The introduction of human embryonic stem cells (hEBCs) in another human being has two significant clinical problems. First, there is the problem of immune rejection. However, this may not be an issue in the eye, in which immune rejection does not frequently occur. However, there is also the problem of teratoma formation. Although teratomas are benign (meaning only that they do not spread to other tissues), you can easily see why growing tumors may be a bit of a problem in the small, closed environment of the eye. So far this problem has alluded investigators. You can see how this issue will be handled way down in the article:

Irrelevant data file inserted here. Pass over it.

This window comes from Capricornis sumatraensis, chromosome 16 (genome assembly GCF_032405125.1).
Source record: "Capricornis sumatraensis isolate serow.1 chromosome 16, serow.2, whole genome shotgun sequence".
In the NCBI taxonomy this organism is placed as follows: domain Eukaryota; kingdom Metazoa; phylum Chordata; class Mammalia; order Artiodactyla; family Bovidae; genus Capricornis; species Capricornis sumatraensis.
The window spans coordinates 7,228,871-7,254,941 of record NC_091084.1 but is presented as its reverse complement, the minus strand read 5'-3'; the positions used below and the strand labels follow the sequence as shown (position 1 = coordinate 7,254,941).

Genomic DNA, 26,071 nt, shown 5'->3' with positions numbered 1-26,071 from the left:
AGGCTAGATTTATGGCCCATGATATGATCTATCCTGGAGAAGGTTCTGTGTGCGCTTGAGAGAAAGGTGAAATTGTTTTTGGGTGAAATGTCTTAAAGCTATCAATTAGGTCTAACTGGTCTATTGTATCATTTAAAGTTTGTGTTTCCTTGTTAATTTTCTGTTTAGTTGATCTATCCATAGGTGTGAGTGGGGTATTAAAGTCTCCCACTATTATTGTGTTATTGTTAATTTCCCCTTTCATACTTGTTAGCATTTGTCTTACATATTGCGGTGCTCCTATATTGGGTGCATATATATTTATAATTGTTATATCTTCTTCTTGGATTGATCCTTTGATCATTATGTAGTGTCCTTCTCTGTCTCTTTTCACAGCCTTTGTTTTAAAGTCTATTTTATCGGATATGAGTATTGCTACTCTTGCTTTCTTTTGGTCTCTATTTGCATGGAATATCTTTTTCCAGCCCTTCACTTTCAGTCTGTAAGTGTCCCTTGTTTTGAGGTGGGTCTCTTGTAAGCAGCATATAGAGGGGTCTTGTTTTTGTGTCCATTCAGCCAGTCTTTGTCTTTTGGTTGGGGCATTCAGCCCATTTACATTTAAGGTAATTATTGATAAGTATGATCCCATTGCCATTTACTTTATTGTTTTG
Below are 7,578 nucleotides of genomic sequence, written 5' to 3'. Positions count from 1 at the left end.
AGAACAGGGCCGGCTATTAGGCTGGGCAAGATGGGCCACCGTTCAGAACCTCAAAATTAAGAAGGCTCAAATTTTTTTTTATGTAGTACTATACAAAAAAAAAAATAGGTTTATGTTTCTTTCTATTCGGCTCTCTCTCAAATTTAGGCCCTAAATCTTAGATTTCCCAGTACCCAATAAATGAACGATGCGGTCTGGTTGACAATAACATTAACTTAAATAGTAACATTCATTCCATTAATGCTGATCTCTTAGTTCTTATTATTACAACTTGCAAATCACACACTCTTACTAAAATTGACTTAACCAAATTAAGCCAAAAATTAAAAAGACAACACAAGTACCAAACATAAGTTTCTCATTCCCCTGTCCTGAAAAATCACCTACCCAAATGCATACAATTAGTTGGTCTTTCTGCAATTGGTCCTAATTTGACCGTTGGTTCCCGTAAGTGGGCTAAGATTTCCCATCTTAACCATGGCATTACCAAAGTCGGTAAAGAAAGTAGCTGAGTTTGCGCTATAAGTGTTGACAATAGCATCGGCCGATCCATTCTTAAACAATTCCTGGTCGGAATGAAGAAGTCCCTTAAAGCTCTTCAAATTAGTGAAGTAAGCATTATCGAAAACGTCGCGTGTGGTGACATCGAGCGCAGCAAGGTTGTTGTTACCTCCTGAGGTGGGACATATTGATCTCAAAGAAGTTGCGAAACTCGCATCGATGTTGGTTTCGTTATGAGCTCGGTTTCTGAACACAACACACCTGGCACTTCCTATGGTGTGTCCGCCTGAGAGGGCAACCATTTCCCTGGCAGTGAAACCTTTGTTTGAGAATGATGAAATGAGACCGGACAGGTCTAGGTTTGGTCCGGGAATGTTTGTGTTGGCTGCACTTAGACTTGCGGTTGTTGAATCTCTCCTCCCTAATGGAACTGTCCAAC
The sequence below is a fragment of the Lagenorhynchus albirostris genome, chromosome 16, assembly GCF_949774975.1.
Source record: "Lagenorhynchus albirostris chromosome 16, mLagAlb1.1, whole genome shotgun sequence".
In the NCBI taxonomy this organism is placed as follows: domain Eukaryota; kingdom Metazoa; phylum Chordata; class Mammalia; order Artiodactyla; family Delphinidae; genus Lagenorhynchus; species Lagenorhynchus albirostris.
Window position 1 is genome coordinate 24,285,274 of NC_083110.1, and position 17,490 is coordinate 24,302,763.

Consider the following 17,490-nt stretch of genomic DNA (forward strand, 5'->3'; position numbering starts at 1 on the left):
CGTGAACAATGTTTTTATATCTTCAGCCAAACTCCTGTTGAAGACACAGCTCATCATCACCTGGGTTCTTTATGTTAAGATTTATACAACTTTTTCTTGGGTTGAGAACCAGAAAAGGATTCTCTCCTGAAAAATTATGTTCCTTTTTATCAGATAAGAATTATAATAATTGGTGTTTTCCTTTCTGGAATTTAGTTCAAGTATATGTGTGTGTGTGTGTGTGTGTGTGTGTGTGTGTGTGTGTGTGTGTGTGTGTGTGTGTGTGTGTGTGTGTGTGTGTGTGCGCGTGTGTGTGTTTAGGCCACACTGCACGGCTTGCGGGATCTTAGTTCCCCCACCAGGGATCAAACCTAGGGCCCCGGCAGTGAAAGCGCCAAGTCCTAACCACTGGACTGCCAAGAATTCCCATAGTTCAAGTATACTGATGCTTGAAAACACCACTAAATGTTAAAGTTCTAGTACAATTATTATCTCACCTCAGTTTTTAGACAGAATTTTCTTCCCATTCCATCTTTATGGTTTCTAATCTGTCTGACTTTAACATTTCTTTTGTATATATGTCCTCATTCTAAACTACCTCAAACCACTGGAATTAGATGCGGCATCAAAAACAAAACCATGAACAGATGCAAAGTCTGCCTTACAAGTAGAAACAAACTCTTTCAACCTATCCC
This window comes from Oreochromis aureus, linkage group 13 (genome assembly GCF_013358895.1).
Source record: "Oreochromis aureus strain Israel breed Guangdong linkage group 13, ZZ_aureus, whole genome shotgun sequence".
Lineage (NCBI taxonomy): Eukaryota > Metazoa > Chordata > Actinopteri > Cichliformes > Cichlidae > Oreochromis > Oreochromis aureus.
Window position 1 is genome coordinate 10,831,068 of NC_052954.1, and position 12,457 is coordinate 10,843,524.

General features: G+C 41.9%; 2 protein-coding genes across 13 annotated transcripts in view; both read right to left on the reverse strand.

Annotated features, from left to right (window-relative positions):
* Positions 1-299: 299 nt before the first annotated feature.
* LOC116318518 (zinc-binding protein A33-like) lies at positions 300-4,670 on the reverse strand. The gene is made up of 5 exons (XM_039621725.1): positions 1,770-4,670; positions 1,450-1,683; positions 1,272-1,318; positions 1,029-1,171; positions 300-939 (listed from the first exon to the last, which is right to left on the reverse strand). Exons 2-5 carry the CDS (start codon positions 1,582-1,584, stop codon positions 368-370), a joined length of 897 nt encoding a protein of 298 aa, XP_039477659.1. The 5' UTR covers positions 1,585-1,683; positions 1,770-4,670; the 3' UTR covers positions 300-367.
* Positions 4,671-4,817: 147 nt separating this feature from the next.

Pete Coffey of UCL, the director of the project, said he was confident the procedure would work in humans but the team needed to ensure the safety and quality of batches of cells, which would take time.Which is a bit like saying that we are confident that we will soon be visiting other distant galaxies, but the team needs time to work out that "light speed" issue. Its amazing how the media falls for this.
I love the title of the article. "Scientists PLAN stem cell cure for blindness." (Emphasis mine)ReplyDelete
Well as long as they have a plan embryonic stem cells must be the most effective way to treat everything ever. I did not know they were already in the planning stage. Wow!